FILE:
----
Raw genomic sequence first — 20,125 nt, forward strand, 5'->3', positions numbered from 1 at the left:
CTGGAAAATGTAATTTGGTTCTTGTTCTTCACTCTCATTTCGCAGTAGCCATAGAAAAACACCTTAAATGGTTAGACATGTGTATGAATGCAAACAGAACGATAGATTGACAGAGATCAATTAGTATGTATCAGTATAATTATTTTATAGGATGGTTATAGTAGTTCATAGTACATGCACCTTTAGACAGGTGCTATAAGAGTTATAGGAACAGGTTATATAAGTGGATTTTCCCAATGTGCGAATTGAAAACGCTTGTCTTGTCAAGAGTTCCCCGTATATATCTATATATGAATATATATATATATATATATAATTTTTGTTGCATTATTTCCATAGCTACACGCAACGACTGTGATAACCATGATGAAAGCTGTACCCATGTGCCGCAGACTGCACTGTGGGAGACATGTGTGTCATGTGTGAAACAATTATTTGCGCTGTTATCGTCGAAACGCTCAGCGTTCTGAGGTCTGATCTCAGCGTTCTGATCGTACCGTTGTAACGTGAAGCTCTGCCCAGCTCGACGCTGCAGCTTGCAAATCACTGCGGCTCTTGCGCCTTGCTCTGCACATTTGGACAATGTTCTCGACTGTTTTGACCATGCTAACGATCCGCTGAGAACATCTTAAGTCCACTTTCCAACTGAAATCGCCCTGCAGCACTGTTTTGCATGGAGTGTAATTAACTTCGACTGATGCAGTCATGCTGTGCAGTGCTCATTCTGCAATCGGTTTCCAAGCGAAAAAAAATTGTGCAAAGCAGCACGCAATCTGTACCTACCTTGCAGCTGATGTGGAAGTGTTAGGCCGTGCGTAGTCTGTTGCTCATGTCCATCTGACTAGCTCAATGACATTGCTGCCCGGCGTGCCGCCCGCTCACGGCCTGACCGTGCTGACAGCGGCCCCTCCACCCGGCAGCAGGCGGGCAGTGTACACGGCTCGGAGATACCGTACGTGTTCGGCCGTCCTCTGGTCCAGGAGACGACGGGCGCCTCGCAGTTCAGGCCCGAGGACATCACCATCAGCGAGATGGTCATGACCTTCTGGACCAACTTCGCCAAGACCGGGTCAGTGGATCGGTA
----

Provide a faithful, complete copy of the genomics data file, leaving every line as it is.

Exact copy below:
Raw genomic sequence first — 20,125 nt, forward strand, 5'->3', positions numbered from 1 at the left:
CTGGAAAATGTAATTTGGTTCTTGTTCTTCACTCTCATTTCGCAGTAGCCATAGAAAAACACCTTAAATGGTTAGACATGTGTATGAATGCAAACAGAACGATAGATTGACAGAGATCAATTAGTATGTATCAGTATAATTATTTTATAGGATGGTTATAGTAGTTCATAGTACATGCACCTTTAGACAGGTGCTATAAGAGTTATAGGAACAGGTTATATAAGTGGATTTTCCCAATGTGCGAATTGAAAACGCTTGTCTTGTCAAGAGTTCCCCGTATATATCTATATATGAATATATATATATATATATATAATTTTTGTTGCATTATTTCCATAGCTACACGCAACGACTGTGATAACCATGATGAAAGCTGTACCCATGTGCCGCAGACTGCACTGTGGGAGACATGTGTGTCATGTGTGAAACAATTATTTGCGCTGTTATCGTCGAAACGCTCAGCGTTCTGAGGTCTGATCTCAGCGTTCTGATCGTACCGTTGTAACGTGAAGCTCTGCCCAGCTCGACGCTGCAGCTTGCAAATCACTGCGGCTCTTGCGCCTTGCTCTGCACATTTGGACAATGTTCTCGACTGTTTTGACCATGCTAACGATCCGCTGAGAACATCTTAAGTCCACTTTCCAACTGAAATCGCCCTGCAGCACTGTTTTGCATGGAGTGTAATTAACTTCGACTGATGCAGTCATGCTGTGCAGTGCTCATTCTGCAATCGGTTTCCAAGCGAAAAAAAATTGTGCAAAGCAGCACGCAATCTGTACCTACCTTGCAGCTGATGTGGAAGTGTTAGGCCGTGCGTAGTCTGTTGCTCATGTCCATCTGACTAGCTCAATGACATTGCTGCCCGGCGTGCCGCCCGCTCACGGCCTGACCGTGCTGACAGCGGCCCCTCCACCCGGCAGCAGGCGGGCAGTGTACACGGCTCGGAGATACCGTACGTGTTCGGCCGTCCTCTGGTCCAGGAGACGACGGGCGCCTCGCAGTTCAGGCCCGAGGACATCACCATCAGCGAGATGGTCATGACCTTCTGGACCAACTTCGCCAAGACCGGGTCAGTGGATCGGTA